Cost Calculation for Project management

Time-Cost Trade-off Relationship for a Typical Job

The Cost Consideration

The CPM was developed to solve the scheduling problems in an industrial setting. It was more concerned with the costs of scheduling and how to minimize them. Most jobs can be reduced in duration if extra resources are assigned to them. If the other advantages outweigh the additional cost, then the job should be expedited or crashed. But it is not necessary to crash all jobs to get a project done faster; only the critical jobs need be expedited. The CPM attempts to solve the problems of finding such jobs and how to crash them.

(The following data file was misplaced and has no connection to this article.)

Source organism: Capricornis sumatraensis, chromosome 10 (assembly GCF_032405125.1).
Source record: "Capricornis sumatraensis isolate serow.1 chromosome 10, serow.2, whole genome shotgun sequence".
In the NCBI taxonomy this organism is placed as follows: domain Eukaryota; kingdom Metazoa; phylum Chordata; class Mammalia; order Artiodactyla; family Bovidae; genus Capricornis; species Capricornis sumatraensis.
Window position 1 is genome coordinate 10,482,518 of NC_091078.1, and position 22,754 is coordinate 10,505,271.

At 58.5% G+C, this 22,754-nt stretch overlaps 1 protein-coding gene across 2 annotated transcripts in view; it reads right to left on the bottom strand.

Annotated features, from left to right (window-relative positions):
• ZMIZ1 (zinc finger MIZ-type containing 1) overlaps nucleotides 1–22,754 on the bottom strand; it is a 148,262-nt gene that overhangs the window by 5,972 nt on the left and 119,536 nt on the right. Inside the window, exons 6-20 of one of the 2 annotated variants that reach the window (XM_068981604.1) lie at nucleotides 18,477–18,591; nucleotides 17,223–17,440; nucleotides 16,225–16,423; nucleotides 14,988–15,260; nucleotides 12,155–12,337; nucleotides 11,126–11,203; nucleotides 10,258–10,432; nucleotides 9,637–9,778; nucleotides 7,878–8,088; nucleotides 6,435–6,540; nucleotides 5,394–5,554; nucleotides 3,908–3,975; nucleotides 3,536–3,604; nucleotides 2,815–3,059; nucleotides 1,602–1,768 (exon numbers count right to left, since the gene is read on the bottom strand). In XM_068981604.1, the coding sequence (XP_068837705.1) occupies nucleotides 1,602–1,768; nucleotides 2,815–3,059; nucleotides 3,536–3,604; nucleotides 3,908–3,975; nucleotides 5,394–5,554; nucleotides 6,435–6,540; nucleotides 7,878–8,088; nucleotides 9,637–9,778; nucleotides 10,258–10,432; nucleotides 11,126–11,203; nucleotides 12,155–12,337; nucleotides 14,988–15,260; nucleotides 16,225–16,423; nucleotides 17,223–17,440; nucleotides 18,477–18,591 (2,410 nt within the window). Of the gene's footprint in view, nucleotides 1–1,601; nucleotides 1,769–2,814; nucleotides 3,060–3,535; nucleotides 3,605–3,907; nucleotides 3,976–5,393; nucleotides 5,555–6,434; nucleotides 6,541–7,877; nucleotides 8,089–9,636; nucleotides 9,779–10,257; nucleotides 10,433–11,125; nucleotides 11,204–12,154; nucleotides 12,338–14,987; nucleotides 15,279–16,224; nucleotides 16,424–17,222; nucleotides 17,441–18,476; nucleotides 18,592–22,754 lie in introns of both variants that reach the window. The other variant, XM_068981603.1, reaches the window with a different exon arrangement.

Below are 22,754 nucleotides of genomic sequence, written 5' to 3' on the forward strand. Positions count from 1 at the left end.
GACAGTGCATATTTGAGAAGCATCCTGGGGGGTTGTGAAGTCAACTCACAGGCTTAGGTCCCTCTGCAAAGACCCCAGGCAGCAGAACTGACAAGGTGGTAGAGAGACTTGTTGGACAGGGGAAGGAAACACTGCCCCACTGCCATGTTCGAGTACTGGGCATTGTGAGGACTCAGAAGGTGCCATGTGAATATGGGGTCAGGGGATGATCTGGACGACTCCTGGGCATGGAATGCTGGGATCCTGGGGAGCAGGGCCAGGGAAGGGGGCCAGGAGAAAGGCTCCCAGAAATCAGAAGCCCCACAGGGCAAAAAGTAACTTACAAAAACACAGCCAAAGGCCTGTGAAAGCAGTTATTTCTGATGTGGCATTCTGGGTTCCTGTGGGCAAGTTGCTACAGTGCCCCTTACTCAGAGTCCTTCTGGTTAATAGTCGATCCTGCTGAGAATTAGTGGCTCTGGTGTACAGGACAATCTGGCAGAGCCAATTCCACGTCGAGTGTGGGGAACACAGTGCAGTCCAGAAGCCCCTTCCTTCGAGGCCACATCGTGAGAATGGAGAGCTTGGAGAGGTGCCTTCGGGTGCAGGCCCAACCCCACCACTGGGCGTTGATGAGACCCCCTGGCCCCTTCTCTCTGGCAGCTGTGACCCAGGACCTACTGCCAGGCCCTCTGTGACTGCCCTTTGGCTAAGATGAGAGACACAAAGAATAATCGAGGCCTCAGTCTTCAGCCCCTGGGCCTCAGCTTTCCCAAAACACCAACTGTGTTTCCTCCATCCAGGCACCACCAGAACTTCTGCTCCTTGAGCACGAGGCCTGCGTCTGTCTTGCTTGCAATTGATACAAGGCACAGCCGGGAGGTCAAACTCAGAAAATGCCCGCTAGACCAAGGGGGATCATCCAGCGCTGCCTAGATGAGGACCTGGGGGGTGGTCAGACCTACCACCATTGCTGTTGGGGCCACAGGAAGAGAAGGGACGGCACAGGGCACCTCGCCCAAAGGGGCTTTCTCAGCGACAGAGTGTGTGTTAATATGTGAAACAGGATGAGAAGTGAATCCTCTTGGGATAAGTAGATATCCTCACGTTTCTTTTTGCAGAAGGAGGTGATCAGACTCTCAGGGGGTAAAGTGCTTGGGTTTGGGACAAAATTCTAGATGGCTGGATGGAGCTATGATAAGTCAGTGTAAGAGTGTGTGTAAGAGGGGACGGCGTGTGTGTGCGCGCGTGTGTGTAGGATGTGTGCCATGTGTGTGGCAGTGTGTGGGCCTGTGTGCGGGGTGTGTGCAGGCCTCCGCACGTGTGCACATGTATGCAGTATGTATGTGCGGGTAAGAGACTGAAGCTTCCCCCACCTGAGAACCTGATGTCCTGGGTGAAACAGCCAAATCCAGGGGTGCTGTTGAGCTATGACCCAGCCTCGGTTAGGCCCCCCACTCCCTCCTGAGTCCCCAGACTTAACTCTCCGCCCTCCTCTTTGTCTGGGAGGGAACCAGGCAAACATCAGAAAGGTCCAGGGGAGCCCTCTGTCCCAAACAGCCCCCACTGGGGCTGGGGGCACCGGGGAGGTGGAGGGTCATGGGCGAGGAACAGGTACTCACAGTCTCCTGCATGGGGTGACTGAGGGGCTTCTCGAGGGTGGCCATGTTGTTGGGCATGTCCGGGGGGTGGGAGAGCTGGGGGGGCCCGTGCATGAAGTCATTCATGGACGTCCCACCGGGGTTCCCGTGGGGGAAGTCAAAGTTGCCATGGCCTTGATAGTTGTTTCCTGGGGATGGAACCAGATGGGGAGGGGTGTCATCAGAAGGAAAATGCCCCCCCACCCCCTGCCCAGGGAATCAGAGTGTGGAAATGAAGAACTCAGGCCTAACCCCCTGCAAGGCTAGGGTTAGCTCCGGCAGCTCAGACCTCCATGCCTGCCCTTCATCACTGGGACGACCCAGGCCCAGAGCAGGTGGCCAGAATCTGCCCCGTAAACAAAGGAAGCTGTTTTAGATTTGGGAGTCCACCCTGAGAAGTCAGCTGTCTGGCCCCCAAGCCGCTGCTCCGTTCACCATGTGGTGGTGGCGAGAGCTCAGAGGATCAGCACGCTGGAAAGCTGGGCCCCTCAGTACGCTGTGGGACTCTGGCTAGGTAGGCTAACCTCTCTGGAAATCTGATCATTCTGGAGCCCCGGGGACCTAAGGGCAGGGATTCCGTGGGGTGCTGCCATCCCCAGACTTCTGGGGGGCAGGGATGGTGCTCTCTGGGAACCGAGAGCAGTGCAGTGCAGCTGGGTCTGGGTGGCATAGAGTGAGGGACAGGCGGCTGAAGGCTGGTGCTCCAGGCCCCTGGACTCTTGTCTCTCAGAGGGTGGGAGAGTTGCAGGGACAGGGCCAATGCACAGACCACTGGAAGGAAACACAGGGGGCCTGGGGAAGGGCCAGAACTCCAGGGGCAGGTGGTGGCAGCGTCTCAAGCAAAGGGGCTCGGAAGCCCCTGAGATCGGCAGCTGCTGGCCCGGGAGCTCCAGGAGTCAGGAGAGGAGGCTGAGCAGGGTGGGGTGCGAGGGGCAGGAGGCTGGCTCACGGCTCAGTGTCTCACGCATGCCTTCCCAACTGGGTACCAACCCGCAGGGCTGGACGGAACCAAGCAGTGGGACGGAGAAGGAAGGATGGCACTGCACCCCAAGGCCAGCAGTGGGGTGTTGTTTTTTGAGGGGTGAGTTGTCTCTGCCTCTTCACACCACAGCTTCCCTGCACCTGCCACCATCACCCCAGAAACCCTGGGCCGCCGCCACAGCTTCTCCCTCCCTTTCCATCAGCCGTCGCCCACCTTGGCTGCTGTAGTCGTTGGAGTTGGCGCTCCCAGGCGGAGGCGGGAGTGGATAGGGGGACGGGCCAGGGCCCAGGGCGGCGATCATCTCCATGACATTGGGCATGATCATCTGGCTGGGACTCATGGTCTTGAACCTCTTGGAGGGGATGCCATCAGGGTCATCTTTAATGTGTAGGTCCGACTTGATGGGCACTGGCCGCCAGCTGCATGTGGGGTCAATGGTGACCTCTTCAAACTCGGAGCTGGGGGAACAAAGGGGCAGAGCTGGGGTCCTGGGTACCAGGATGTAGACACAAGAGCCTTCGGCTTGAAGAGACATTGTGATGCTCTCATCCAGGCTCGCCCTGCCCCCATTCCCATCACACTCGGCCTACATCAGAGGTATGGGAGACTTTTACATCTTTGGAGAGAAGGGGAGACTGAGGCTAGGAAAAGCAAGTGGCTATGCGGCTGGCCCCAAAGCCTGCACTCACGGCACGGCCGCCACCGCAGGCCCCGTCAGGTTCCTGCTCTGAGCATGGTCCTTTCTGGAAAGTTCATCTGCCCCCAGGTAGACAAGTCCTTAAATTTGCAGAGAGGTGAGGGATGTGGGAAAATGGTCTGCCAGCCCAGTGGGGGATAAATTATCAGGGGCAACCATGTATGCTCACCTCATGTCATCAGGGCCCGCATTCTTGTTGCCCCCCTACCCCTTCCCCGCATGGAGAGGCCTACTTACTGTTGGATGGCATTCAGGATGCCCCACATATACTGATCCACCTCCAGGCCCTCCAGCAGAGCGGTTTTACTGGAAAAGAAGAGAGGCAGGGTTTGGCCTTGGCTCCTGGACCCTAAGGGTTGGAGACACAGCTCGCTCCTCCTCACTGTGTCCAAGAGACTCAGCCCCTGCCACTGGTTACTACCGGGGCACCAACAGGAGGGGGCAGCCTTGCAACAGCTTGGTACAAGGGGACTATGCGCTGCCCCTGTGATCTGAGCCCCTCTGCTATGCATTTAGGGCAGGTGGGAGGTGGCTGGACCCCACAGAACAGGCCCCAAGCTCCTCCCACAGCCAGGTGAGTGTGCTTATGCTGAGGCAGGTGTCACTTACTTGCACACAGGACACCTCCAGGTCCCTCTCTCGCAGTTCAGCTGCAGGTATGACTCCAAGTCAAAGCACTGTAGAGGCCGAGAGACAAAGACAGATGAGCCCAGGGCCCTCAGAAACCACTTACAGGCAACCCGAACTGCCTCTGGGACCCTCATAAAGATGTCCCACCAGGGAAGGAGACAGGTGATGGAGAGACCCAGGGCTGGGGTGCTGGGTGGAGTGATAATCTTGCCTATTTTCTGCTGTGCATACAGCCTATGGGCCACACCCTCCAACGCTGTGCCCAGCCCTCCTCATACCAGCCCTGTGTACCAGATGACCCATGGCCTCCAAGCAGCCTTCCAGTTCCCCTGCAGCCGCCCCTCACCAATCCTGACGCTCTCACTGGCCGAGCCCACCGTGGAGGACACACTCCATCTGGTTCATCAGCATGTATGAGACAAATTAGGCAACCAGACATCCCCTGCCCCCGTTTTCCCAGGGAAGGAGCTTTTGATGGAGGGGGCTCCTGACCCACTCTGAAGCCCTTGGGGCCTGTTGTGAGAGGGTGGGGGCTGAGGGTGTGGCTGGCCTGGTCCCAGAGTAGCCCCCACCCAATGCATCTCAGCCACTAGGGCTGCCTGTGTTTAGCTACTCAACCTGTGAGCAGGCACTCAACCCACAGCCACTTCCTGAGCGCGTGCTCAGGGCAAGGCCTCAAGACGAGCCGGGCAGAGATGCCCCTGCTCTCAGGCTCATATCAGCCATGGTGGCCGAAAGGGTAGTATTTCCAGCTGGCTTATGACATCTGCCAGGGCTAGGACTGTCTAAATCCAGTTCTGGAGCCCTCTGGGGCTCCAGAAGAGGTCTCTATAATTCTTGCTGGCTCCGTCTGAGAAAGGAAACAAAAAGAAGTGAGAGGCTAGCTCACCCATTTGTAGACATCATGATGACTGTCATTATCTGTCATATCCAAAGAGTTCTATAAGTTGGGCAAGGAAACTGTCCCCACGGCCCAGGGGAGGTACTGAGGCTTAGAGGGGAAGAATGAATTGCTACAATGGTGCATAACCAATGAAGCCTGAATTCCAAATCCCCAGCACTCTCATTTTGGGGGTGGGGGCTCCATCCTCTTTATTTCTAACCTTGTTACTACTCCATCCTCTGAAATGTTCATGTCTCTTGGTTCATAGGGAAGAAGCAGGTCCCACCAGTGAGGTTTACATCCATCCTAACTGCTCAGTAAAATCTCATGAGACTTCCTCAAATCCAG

Schedule-Related Project Costs

The cost of a project is due to the direct costs associated with individual activities and the indirect expenses such as managerial services, indirect supplies, equipment rentals etc. Normally the direct costs related to an activity will increase if we crash that activity. On the other hand, the indirect costs decrease if the activity is shortened.

The relationship can be expressed by a straight line on a graph plotting job duration versus cost. The steeper the slope of this line, the higher the cost of expediting the activity. A horizontal line, then, indicates that crashing the job would result in no decreased efficiency shortening is possible (either because the job duration cannot be reduced further or because some other job has become critical on a parallel path). If there are parallel critical paths, then one job in each of them must be chosen for crashing. The improvements are made in a stepwise fashion and the new schedules are continued as long as the jobs can be crashed with a net reduction in total costs.

Basic Concepts of Network Cost Systems